Tuesday, April 15, 2003

After several days of fruitless searching in the woods behind our house, we finally observed the first queen bumble bee of the season from the open window of our moving car, as we pulled up to a stop light near the Western Michigan campus. She was cruising someone's front yard in search of a nesting spot; this probably wasn't prime real estate for a mama bumble, but I suppose it's all worth checking. Location, location, location. Welcome back, ladies!

Last night, the interim minister of the UU church in Portage gave a talk at our Kalamazoo church. The topic: What he learned about life from reading the work of -- and taking a course from -- Stephen Jay Gould. Gould's writing was, of course, the initial impetus for my studying evolutionary biology. I first read his essays when I was 27; a major newsmagazine had done a feature article on Gould, probably since he was being treated for cancer and most people at the time didn't expect him to survive for nearly 20 more years. I read the article and kept in the back of my mind the idea that I really needed to pick up the essays. A couple of months later, I solved an acrostic puzzle that contained one of Gould's quotes on the reification of intelligence. That clinched it; I made a stop at the bookstore and picked up a paperback copy of Ever Since Darwin. I started reading the book, and all of a sudden -- bingo! -- the world started to make sense. Nothing had ever made any sense of the planet for me before -- not religion or philosophy, not politics or economics, not art or literature. Those things did eventually begin to make quite a bit of sense to me later in life, but only after I began to think of the complexity of humans and humanity against the background of the amazing contingencies of biology.

After that it was Hen's Teeth and Horses' Toes. I took The Mismeasure of Man to the beach that summer. Then it was time to branch out into the work of other writers: Sagan, Wilson, Richard Dawkins, Jared Diamond, Douglas Futuyma. Along the way, I got married; after a few years Rick and I moved to a small city and began to do amazing things that we would have been too exhausted to do in a large one. Southwestern Michigan in the early nineties had a lecture series (a long story in its own right) that would have done a New York City or Berkeley venue proud. I heard presentations by Sir David Attenborough, Jane Goodall, Richard Leakey, Jean-Michel Cousteau, and the wonderful nature photographer Galen Rowell. I actually got to meet and speak with several of them; we often trace my final decision to study biology directly to my conversation with Attenborough in February of 1992.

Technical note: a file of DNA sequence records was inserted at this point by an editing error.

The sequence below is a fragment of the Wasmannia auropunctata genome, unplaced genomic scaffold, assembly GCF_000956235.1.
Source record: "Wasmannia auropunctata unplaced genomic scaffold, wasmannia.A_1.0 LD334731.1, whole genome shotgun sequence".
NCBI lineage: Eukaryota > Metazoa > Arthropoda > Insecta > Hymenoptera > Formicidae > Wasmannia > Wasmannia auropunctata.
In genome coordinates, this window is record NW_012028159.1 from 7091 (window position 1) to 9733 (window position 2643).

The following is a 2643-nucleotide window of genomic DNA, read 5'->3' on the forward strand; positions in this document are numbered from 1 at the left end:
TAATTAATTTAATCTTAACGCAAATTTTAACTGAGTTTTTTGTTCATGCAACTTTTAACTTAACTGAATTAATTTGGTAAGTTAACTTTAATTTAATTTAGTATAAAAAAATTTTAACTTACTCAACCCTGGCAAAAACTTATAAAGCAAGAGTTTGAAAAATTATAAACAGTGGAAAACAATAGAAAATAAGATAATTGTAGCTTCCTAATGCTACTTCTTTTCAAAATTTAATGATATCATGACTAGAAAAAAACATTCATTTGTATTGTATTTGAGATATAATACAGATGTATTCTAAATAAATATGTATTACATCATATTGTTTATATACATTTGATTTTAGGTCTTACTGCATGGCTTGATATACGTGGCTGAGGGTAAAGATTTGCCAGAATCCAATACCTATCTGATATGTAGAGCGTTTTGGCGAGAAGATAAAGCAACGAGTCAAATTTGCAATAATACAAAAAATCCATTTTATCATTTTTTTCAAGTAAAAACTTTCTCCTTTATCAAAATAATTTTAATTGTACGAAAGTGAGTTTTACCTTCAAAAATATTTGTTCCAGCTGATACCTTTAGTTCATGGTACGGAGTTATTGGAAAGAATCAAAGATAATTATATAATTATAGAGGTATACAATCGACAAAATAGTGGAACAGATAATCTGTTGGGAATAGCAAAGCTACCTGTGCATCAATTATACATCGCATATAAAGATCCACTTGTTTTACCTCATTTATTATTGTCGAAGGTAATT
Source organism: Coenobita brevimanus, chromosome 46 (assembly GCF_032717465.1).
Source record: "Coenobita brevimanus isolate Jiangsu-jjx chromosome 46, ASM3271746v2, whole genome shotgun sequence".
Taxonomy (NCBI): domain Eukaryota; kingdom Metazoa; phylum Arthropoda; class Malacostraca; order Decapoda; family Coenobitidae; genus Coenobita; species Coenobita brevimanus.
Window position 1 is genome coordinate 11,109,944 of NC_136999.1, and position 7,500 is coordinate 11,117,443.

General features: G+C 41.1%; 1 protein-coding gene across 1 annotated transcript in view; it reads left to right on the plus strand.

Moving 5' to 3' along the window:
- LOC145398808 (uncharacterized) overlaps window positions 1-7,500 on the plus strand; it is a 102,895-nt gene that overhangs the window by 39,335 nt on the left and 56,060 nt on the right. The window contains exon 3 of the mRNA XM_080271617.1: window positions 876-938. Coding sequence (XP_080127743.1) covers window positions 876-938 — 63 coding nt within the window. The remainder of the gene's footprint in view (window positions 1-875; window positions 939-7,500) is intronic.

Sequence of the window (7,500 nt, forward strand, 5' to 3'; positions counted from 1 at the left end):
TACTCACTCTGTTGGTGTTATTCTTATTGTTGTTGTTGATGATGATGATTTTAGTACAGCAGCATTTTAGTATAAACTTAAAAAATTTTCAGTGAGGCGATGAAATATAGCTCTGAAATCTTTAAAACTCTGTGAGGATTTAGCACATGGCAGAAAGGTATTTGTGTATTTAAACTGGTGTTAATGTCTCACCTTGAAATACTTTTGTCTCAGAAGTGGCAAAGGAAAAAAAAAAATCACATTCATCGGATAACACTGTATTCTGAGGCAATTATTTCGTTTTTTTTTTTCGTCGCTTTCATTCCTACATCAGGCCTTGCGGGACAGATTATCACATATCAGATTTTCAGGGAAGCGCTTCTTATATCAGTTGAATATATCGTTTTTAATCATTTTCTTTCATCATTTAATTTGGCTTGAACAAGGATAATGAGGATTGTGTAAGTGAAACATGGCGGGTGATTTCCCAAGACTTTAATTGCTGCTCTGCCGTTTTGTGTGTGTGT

And then, while I was a grad student, Gould was invited to lecture at Western. After his talk, I stood in line for his book-signing. I really wanted to tell him that I was becoming a biologist because of him. (We call this "ultimate causation" in the evolutionary-bio world.) Back in my Boston days I'd glimpsed him in the Harvard Science Center, but chose not to pester him while he was talking to colleagues. I did blurt something out as he signed my book in Kalamazoo. Gould was a famously brusque man; he really didn't say much. I don't remember feeling especially bad about it, though. I've never in my life expected the people I admire from a distance to be warm or wonderful in person. This may confuse some readers, but any fellow Myers-Briggs T will understand: That's never really been the part that mattered.

I've been comfortable with the idea of contingency since I started to read the work of Gould and other evolutionary biologists, but I'd never thought about the amazing contingency of everything that's happened in the last 19 years of my life upon my having picked up a newsmagazine in the mid-80s and decided to read a profile of a scientist previously unfamiliar to me. The insight gave me a wallop that has left me still reeling.

Without that contingency, I could easily have become someone like the Heaven's Gate casualty who wrote in a farewell note, "I've been on this planet for 31 years and there's nothing here for me." Though I was never overtly self-destructive, I was leaning towards that worldview in my late twenties. Things are very different now. As far as I'm concerned, if you can't find something important on the planet in your first thirty years, it may be time to plan on spending the next thirty years looking. Of course, you may already have found your first clues buried in the vicinity of page 40 of a popular newsmagazine. Would you realize it if you had?


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